Throughout the Nineties, the irresistible force of the global- warming supertanker has been heading for collision with two twin, immovable objects - ordinary, everyday politics and economics.
The big bang happens next week, when ministers, diplomats and thousands of journalists, lobbyists and experts converge in the ancient Japanese city of Kyoto for 10 days to negotiate a United Nations climate protection treaty.
Stopping global warming has been the flagship campaign of environmentalists everywhere. Any politician wanting to be seen as green had to make speeches calling for action.
But the most important, obvious action to take involves cutting the world's remorselessly rising consumption of fossil fuels, still the lifeblood of Western economies and seemingly indispensable for the development of poorer nations. Such cuts necessitate big changes in energy taxation, transport, home heating and industry.
World leaders might be more likely to reach agreement, or at least to have more focussed negotiations, if they knew exactly how, and how fast, climates would change and sea levels rise.
Unfortunately, such certainties will not be available for at least a decade. Global warming came up the scientists' radar screens as a real threat in the mid-Nineties. An international research effort since then has confirmed that climate almost certainly will change. Indeed, as we add more and more carbon dioxide and other gases to the atmosphere, it seems to have started already.
The climatologists have been able to rule out some of the most frightening earlier predictions, at least for the next century. But most of them agree that climate and sea level will change quickly enough to pose real threats to people, their farming, forestry and cities - and that these will start to hit home sometime in the next 50 years.
If we start cutting our rising use of coal, oil and gas, and deal with some other greenhouse gas sources such as burning forests, we can begin to turn the supertanker of climate change around. At issue is not halting the changes, but slowing them down to a safer rate. Is there the will to do this?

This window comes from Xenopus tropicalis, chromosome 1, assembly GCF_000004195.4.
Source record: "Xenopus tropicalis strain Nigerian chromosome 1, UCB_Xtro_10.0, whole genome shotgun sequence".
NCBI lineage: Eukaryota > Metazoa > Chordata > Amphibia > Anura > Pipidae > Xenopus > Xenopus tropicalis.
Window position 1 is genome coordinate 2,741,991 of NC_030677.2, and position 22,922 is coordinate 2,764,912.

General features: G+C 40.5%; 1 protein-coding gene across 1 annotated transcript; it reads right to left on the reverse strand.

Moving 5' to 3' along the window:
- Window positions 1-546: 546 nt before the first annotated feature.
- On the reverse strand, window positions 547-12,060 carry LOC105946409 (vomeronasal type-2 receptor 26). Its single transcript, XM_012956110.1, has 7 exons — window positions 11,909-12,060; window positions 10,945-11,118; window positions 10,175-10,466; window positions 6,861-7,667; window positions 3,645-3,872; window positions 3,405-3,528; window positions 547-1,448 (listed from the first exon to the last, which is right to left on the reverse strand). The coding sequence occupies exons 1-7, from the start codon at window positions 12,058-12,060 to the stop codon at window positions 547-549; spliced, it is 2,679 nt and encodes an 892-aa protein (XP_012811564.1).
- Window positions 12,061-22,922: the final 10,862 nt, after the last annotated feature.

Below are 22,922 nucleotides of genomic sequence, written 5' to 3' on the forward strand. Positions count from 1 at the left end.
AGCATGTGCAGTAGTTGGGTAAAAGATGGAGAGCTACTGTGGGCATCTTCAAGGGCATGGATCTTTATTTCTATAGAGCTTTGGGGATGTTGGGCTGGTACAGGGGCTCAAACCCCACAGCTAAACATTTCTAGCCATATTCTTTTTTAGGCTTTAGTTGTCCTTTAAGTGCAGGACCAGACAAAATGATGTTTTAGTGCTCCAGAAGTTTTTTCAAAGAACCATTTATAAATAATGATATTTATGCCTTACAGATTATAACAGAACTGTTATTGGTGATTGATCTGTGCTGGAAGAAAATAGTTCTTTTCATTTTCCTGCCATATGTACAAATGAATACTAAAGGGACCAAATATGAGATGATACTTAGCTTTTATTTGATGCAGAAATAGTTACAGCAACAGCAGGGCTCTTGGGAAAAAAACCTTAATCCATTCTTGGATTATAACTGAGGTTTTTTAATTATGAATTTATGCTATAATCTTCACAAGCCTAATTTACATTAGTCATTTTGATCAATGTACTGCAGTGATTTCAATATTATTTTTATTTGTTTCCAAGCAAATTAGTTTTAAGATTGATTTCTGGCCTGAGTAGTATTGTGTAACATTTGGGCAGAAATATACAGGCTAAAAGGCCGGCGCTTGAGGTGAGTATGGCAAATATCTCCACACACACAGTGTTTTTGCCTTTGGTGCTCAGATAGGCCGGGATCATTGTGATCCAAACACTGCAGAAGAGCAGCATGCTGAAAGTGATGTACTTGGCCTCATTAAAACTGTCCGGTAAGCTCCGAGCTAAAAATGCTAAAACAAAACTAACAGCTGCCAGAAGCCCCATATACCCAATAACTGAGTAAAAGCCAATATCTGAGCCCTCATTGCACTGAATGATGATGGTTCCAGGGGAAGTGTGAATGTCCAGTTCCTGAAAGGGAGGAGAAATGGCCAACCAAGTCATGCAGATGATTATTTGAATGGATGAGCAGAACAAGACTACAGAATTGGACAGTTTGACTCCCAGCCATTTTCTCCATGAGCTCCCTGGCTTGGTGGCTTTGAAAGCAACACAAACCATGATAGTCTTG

There certainly was not at the Rio Earth Summit five years ago, when the UN Framework Convention on Climate Change was signed by world leaders. Back then, the developed countries grudgingly volunteered to stabilise their emissions of carbon dioxide - the most important of the greenhouse gases - at the 1990 level by 2000. Having caused the bulk of the pollution to date, this seemed only fair. Even so, most of the rich nations will fail to keep their promise by a wide margin.
Then, in Berlin in 1995, the developed countries set themselves a deadline for agreeing on a legally binding protocol, or treaty, for restraining their emissions early in the next century. No more volunteering; it was to be a matter of international law. The deadline was set for December 1997, in Kyoto. But despite having two and a half years in which to reach agreement, deep divisions remain between countries.
At one extreme, Australia's proposal for restraint is to let its emissions rise by 18 per cent by 2010. At the other, the European Union is holding out for a 15 per cent cut by then. The United States, the biggest emitter of all, advocates that all developed countries must get their emissions back down to the 1990 level by 2010.
There is another huge complication. The US and Australia say that in order for them to give concrete undertakings, large developing countries like China, whose emissions are rising rapidly, must also agree to some kind of restraint.
Some kind of deal will probably emerge by 10 December, when the conference ends. But it seems unlikely to make much difference to the course of the global-warming supertanker.